One-Liners, awk, Perl share of foreign classic sed, from Peteris Krumins' B

What are Perl One-Liners?
Perl one-liners are small and awesome Perl programs that fit in a single line of code and they do one thing really well. These things include changing line spacing, numbering lines, doing calculations, converting and substituting text, deleting and printing certain lines, parsing logs, editing files in-place, doing statistics, carrying out system administration tasks, updating a bunch of files at once, and many more.

Example 1: Replace a string in multiple files at once

perl -p -i.bak -e 's/Config/config/g' conf1 conf2 conf3
Suppose you have 3 configuration files, and you discover that you made a mistake and need to replace all occurrences of Config with config. This one-liner does just that. It executes the s/Config/config/g that replaces all occurrences of Config with config on all lines. And since you're smart about it, you always do -i.bak to make backup files in case something goes wrong.

I explain the -i, -p, and -e arguments in the e-book in great detail.

Example 2: Generate a random 8 character password

perl -le 'print map { ("a".."z")[rand 26] } 1..8'
This one-liner generates and prints a random 8 character password. It uses the list range operator .. operator to produce all strings from "a" to "z", which is the alphabet. Then a random letter is chosen by rand 26 and this operation is repeated 8 times.

Example 3: URL-escape a string

perl -MURI::Escape -lne 'print uri_escape($string)'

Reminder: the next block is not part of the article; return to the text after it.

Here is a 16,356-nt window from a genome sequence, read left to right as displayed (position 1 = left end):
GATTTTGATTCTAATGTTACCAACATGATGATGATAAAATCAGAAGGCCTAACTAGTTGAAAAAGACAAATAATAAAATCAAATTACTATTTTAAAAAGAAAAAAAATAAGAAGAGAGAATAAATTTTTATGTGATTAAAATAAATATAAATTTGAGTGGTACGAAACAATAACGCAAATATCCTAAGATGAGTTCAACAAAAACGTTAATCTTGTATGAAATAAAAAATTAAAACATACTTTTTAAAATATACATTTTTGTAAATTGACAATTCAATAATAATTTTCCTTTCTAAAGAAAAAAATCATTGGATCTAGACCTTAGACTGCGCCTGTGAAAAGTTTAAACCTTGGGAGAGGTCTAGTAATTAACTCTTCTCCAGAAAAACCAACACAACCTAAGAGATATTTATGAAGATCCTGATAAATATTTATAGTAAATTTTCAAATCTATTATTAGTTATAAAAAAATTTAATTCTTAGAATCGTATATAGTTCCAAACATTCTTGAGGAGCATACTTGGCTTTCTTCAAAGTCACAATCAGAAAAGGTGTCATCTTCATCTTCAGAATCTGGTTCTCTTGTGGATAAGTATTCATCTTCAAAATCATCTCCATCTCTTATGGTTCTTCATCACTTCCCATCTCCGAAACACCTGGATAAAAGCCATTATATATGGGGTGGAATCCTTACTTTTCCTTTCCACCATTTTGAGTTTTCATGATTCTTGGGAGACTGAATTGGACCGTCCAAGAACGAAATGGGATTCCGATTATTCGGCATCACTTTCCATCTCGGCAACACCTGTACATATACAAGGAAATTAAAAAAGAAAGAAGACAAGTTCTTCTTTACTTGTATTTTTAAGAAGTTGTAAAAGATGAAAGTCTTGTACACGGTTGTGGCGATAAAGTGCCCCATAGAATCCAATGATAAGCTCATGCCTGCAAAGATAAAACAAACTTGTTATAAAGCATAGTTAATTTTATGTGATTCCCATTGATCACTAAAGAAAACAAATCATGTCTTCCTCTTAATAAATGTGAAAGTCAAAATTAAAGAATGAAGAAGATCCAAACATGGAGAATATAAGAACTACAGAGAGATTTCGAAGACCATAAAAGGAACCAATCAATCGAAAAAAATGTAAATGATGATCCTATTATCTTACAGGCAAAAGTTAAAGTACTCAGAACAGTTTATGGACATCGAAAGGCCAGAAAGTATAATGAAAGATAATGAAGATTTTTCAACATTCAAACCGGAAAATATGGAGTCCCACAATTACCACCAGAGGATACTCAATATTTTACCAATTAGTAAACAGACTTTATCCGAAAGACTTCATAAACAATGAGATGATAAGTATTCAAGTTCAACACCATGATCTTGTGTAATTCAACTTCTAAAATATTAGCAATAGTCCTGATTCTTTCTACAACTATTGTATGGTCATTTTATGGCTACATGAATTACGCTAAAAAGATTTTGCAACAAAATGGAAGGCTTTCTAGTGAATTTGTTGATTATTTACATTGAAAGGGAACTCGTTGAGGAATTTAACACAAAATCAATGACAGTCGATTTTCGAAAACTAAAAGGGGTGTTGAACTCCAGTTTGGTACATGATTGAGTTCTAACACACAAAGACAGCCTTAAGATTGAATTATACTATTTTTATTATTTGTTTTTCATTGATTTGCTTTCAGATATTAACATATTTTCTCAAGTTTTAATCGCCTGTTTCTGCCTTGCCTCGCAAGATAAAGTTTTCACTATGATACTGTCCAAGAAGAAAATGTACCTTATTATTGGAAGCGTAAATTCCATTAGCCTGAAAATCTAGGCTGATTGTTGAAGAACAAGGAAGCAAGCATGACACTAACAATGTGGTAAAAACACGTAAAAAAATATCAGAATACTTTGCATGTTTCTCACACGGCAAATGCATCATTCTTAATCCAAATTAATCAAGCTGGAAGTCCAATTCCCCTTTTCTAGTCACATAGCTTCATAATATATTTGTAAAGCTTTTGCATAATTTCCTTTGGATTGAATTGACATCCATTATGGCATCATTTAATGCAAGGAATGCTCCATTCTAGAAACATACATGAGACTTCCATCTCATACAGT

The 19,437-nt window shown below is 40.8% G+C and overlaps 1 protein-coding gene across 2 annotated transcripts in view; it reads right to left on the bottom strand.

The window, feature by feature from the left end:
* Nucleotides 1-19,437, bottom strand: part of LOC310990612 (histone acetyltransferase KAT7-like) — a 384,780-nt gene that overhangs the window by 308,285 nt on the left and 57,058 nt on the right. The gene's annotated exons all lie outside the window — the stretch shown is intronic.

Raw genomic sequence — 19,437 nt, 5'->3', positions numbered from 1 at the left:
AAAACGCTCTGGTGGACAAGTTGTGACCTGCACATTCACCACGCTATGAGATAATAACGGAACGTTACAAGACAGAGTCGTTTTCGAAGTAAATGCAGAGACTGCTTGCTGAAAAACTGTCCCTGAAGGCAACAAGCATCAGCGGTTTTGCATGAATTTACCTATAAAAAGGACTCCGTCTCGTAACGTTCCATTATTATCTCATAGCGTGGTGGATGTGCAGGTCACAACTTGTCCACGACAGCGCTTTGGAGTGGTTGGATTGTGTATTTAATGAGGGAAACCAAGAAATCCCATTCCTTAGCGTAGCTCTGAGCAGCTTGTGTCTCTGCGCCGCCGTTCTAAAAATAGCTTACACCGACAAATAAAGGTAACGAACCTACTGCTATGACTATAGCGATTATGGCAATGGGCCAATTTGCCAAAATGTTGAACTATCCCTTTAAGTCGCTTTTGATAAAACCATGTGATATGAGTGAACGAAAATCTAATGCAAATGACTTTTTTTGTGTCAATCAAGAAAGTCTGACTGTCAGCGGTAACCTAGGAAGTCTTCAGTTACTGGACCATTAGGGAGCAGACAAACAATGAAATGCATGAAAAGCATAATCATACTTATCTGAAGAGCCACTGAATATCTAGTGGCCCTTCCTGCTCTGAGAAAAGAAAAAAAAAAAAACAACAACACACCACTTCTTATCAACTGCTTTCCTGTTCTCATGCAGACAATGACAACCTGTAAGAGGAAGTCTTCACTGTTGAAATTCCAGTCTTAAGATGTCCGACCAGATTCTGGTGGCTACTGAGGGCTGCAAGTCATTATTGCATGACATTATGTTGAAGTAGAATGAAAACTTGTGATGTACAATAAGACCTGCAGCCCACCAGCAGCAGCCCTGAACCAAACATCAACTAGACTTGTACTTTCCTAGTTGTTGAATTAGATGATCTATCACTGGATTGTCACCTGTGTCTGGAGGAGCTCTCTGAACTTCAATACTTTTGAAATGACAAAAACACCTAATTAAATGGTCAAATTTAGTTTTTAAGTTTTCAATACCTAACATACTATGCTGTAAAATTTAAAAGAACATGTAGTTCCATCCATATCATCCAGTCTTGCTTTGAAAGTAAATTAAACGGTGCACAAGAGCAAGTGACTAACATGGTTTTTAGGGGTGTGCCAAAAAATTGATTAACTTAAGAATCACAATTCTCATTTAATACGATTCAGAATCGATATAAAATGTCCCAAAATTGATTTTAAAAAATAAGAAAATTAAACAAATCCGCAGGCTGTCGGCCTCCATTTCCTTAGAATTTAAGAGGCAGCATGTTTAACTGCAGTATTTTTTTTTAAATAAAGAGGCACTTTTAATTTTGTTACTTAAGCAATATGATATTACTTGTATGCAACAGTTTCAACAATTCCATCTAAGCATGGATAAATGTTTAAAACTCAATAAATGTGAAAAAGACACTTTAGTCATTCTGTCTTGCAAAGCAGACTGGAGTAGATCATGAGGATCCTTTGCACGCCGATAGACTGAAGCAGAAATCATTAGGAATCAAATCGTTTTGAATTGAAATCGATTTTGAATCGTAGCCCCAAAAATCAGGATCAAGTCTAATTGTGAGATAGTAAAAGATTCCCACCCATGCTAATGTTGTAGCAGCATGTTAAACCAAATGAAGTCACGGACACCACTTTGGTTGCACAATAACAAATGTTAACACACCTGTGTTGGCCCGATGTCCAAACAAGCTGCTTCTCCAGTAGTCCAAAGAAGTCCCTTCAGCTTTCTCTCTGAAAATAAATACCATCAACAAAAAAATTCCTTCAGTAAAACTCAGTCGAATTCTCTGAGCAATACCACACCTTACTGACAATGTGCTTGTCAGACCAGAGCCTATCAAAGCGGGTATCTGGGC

Here we use the URI::Escape module from CPAN. It exports the uri_escape function that does URL-escaping.

You can install this module from CPAN by running perl -MCPAN -e'install URI::Escape' on the command line.

I have this one-liner as an alias actually for both URL-escaping and unescaping URL-escaping as it's such a common thing to do:

urlescape () { perl -MURI::Escape -lne 'print uri_escape($_)' <<<"$1" }
urlunescape () { perl -MURI::Escape -lne 'print uri_unescape($_)' <<<"$1"; }
Then I can do this in the shell:

$ urlescape ""

$ urlunescape

Very useful!

Example 4: Print all lines from line 17 to line 30

perl -ne 'print if 17..30'
Here we use the binary flip-flop operator .. that becomes true when the input line number is 17, stays true while the line number is less than or equal to 30, and then becomes false. Combining the flip-flop operator with print if makes it print only lines 17-30.

Example 5: Remove all consecutive blank lines, leaving just one

perl -00pe0
I included this one-liner here in the examples just to show you how funny and obscure one-liners can get. This one-liner deletes all repeated blank lines from the input or from the given file. It does it by enabling the paragraph slurp mode through -00 command line argument, which reads the input paragraph-by-paragraph, rather than line-by-line, and prints the paragraphs. This way any number of blank lines between the paragraphs get ignored.

What is awk?